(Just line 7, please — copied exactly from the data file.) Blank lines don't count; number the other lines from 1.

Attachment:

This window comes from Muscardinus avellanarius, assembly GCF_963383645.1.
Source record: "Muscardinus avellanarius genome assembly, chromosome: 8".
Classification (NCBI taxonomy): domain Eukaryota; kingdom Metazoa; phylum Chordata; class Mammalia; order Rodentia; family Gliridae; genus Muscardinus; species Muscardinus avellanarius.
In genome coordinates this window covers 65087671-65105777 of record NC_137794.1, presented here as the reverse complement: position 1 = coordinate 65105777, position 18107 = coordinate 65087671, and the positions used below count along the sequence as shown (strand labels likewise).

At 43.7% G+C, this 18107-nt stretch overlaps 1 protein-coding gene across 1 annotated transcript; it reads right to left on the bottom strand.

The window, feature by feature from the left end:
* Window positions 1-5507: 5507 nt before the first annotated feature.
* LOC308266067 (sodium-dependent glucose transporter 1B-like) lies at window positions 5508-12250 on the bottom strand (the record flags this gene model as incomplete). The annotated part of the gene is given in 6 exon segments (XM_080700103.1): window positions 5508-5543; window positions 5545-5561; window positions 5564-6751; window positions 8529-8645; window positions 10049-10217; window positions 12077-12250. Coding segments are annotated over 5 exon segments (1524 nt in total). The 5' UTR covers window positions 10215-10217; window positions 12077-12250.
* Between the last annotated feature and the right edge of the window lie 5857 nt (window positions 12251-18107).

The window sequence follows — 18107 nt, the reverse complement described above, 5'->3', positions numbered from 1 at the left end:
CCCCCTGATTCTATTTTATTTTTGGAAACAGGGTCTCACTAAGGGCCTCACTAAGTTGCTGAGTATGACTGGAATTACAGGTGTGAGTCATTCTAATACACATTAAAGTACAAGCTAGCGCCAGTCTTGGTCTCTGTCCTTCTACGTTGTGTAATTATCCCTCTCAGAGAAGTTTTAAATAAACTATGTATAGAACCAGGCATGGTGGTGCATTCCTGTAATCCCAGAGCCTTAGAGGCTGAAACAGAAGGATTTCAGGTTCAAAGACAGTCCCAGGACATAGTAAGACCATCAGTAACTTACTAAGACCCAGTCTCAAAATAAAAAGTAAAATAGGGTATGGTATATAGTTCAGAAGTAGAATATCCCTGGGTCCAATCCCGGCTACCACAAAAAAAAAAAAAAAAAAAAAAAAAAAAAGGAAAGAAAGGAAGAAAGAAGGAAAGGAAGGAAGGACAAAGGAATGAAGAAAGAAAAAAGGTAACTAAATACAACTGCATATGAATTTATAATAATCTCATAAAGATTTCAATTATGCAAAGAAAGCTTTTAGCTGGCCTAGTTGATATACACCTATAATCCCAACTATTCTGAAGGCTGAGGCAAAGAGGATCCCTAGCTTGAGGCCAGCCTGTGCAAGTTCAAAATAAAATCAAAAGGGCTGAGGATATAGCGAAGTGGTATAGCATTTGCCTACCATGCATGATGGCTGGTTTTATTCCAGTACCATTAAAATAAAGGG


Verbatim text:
* Window positions 1-5507: 5507 nt before the first annotated feature.